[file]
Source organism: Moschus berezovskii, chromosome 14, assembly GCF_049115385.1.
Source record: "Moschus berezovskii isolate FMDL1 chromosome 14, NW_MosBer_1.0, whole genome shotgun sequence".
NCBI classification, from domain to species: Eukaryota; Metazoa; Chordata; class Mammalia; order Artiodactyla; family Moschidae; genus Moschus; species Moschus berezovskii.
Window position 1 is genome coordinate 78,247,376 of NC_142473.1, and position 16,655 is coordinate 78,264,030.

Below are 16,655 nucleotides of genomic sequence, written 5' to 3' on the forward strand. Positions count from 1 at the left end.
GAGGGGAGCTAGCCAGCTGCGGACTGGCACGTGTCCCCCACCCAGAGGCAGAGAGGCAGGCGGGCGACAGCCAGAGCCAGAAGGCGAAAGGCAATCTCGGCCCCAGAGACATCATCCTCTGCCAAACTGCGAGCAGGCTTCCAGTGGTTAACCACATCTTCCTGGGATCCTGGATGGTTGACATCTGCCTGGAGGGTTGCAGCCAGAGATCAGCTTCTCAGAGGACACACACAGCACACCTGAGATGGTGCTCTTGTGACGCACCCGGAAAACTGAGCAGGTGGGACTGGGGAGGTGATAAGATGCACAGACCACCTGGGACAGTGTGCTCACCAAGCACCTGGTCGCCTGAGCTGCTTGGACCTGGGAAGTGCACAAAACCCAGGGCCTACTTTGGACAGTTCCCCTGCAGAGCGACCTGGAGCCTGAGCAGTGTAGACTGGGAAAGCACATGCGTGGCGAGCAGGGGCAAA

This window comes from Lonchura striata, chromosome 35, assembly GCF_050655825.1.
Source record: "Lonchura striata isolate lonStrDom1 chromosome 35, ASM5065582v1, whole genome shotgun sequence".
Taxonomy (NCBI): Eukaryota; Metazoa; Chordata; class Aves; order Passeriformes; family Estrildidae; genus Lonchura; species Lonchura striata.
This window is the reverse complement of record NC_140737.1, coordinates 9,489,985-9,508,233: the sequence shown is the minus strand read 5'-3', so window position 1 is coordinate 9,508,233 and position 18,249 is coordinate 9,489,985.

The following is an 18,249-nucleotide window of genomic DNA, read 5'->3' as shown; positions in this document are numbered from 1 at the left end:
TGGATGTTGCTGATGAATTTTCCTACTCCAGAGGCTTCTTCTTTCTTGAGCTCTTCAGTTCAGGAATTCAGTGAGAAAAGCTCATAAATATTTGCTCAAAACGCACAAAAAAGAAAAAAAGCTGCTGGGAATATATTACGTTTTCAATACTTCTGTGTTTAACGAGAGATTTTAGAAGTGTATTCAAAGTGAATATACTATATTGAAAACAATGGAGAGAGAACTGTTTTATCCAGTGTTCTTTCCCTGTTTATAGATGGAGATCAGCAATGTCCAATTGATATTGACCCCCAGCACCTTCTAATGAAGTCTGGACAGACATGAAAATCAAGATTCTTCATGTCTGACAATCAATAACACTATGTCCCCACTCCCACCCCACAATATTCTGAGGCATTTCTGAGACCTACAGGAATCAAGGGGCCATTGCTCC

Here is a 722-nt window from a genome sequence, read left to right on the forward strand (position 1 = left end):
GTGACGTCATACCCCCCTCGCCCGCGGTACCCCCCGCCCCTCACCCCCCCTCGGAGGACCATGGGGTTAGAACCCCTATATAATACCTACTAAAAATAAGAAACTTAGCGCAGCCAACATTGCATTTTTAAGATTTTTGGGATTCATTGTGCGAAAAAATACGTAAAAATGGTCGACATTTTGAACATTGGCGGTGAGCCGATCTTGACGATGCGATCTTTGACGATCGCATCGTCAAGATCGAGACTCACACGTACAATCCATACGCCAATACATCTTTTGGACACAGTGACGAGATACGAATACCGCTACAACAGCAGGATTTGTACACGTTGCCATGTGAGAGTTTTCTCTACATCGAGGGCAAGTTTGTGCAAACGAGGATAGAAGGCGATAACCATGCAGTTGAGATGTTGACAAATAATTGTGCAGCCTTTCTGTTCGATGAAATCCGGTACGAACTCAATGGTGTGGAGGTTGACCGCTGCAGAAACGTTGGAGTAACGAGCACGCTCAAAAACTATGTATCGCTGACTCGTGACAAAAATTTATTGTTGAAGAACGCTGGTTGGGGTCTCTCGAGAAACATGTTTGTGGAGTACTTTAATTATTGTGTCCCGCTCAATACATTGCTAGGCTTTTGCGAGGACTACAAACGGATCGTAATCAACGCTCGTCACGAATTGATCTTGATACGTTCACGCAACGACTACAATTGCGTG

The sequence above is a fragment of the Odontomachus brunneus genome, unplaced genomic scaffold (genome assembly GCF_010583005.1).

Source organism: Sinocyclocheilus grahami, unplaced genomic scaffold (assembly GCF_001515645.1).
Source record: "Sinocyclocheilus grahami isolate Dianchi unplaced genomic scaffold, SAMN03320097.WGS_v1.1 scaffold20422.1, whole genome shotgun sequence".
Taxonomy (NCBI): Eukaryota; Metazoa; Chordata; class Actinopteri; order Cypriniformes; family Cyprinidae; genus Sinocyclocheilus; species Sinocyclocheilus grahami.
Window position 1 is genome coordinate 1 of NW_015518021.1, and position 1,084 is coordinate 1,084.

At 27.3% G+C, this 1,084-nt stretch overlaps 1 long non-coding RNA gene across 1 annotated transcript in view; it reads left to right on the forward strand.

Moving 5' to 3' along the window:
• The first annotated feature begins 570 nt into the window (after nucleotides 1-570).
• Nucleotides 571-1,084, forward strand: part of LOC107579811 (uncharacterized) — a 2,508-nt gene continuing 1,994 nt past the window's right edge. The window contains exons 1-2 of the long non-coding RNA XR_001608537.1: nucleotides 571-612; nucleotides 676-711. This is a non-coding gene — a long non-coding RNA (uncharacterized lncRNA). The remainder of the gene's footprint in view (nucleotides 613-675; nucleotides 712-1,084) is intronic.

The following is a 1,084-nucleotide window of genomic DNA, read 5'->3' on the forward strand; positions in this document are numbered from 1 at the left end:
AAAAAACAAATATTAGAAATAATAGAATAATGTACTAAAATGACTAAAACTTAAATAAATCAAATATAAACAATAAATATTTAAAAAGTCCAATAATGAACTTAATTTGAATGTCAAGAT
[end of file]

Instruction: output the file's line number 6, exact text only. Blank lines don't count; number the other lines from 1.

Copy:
GAGGGGAGCTAGCCAGCTGCGGACTGGCACGTGTCCCCCACCCAGAGGCAGAGAGGCAGGCGGGCGACAGCCAGAGCCAGAAGGCGAAAGGCAATCTCGGCCCCAGAGACATCATCCTCTGCCAAACTGCGAGCAGGCTTCCAGTGGTTAACCACATCTTCCTGGGATCCTGGATGGTTGACATCTGCCTGGAGGGTTGCAGCCAGAGATCAGCTTCTCAGAGGACACACACAGCACACCTGAGATGGTGCTCTTGTGACGCACCCGGAAAACTGAGCAGGTGGGACTGGGGAGGTGATAAGATGCACAGACCACCTGGGACAGTGTGCTCACCAAGCACCTGGTCGCCTGAGCTGCTTGGACCTGGGAAGTGCACAAAACCCAGGGCCTACTTTGGACAGTTCCCCTGCAGAGCGACCTGGAGCCTGAGCAGTGTAGACTGGGAAAGCACATGCGTGGCGAGCAGGGGCAAA